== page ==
B:May be acceptable. Either animal studies show no risk but human studies not available or animal studies showed minor risks and human studies done and showed no risk.

            C:Use with caution if benefits outweigh risks. Animal studies show risk and human studies not available or neither animal nor human studies done.

            D:Use in LIFE-THREATENING emergencies when no safer drug available. Positive evidence of human fetal risk.

            X:Do not use in pregnancy. Risks involved outweigh potential benefits. Safer alternatives exist.

            NA:Information not available.

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            Pharmacology

            Mechanism of Action

            Recombinant humanized antihuman TNF-alpha neutralizing antibody

            Pharmacokinetics

            Bioavailability: 80%

            Peak Plasma Time: 54-171 hr

            Vd: 6.4 L

            Half-Life: 14 days

            Clearance: 17 mL/hr

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            Administration

            SC Preparation

            Remove from refrigerator and allow the vial(s) to sit at room temperature for 30 min before reconstituting; do not warm vial in any other way

            Reconstitute 200 mg vial(s) with 1 mL of sterile water for injection, using the 20-gauge needle provided; water should be directed at vial wall rather than directly to contents

            Gently swirl each vial for about one min without shaking, assuring that all of powder comes in contact with sterile water; avoid creating a foaming effect

            Continue swirling every 5 min as long as non-dissolved particles observed; full reconstitution may take as long as 30 min; final reconstituted solution contains 200 mg/mL and should be clear to opalescent, colorless to pale yellow liquid essentially free from particulates

            Reconstitute each 200 mg vial with 1 mL sterile water for injection, swirl to dissolve; leave vials undisturbed for up to 30 minutes to fully reconstitute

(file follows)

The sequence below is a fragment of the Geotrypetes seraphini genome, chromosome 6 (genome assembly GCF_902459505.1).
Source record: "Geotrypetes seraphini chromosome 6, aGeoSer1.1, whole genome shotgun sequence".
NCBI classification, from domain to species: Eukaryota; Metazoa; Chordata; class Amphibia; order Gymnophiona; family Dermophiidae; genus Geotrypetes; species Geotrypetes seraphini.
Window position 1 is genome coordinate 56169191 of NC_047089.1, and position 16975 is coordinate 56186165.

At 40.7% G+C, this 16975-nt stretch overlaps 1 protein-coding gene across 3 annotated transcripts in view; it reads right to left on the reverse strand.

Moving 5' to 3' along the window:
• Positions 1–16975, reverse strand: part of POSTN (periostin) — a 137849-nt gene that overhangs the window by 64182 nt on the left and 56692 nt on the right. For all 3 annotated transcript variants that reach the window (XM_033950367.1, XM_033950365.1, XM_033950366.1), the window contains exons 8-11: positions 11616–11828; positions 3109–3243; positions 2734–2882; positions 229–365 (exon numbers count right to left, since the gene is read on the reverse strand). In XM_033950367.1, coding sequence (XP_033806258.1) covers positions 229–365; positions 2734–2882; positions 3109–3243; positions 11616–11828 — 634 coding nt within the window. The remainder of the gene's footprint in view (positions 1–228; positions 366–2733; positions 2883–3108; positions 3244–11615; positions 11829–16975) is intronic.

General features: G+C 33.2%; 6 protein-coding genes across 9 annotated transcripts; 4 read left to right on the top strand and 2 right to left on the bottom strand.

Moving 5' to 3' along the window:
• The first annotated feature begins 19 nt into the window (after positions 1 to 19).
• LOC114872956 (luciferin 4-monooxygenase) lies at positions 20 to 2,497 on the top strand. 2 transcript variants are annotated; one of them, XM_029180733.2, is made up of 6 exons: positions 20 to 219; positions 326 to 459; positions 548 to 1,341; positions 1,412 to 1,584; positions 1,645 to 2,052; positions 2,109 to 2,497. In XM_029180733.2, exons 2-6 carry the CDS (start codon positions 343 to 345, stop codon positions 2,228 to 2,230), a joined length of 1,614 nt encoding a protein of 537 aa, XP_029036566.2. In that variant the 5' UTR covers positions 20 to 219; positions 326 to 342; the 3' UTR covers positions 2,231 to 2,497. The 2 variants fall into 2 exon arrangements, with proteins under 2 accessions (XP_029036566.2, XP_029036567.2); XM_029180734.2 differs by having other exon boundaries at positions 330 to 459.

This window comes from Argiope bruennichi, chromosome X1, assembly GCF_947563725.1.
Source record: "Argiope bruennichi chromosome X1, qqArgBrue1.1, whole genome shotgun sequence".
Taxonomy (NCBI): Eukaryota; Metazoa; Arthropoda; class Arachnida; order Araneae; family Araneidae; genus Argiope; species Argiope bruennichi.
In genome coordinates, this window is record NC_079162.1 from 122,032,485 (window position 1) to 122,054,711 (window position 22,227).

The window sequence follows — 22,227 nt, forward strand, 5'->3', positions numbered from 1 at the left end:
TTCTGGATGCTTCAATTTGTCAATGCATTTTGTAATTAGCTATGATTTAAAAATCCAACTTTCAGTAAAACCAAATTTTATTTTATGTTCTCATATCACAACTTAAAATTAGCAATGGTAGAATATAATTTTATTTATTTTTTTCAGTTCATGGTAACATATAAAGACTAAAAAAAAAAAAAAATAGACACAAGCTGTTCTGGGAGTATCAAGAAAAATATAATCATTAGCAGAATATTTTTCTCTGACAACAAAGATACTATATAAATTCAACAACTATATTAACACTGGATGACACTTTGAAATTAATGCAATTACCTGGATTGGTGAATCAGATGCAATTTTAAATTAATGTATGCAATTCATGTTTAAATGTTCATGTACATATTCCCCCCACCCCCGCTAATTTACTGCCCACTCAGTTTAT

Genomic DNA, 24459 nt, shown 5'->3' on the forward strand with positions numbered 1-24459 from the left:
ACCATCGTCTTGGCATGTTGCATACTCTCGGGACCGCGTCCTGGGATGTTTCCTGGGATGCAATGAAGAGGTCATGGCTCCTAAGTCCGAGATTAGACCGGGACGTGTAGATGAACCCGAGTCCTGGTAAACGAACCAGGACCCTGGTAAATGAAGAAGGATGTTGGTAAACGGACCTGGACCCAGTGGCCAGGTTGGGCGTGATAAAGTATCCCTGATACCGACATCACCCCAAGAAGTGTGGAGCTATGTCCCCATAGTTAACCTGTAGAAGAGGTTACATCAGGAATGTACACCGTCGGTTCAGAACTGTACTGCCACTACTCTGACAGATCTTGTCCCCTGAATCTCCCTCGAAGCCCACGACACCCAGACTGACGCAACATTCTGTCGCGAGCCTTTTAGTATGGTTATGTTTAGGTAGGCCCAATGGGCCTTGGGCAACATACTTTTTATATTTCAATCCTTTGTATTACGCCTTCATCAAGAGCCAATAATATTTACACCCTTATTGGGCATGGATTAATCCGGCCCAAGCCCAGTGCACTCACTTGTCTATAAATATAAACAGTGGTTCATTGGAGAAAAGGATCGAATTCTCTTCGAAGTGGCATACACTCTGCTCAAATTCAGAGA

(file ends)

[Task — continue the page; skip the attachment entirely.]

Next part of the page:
SC Administration

            Inject full contents of each syringe SC into separate sites on abdomen or thigh

            Storage

            Unopened vial

            • Refrigerate intact carton between 2-8°C (36-46°F)
            • Do not freeze
            • Do not separate contents of carton prior to use
            • Protect solution from light

            Reconstituted vial

            • Do not leave reconstituted solution at room temperature >2 hr
            • May be stored for up to 24 hr at 2-8°C (36-46°F) prior to injection
            • Do not freeze
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            Formulary

            FormularyPatient Discounts

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            The above information is provided for general informational and educational purposes only. Individual plans may vary and formulary information changes. Contact the applicable plan provider for the most current information.

            Tier Description
            1 This drug is available at the lowest co-pay. Most commonly, these are generic drugs.
            2 This drug is available at a middle level co-pay. Most commonly, these are "preferred" (on formulary) brand drugs.
            3 This drug is available at a higher level co-pay. Most commonly, these are "non-preferred" brand drugs.
            4 This drug is available at a higher level co-pay. Most commonly, these are "non-preferred" brand drugs or specialty prescription products.
            5 This drug is available at a higher level co-pay. Most commonly, these are "non-preferred" brand drugs or specialty prescription products.
            6 This drug is available at a higher level co-pay. Most commonly, these are "non-preferred" brand drugs or specialty prescription products.
            NC NOT COVERED – Drugs that are not covered by the plan.
            Code Definition
            PA Prior Authorization
            Drugs that require prior authorization. This restriction requires that specific clinical criteria be met prior to the approval of the prescription.
            QL Quantity Limits
            Drugs that have quantity limits associated with each prescription. This restriction typically limits the quantity of the drug that will be covered.
            ST Step Therapy
            Drugs that have step therapy associated with each prescription. This restriction typically requires that certain criteria be met prior to approval for the prescription.
            OR Other Restrictions
            Drugs that have restrictions other than prior authorization, quantity limits, and step therapy associated with each prescription.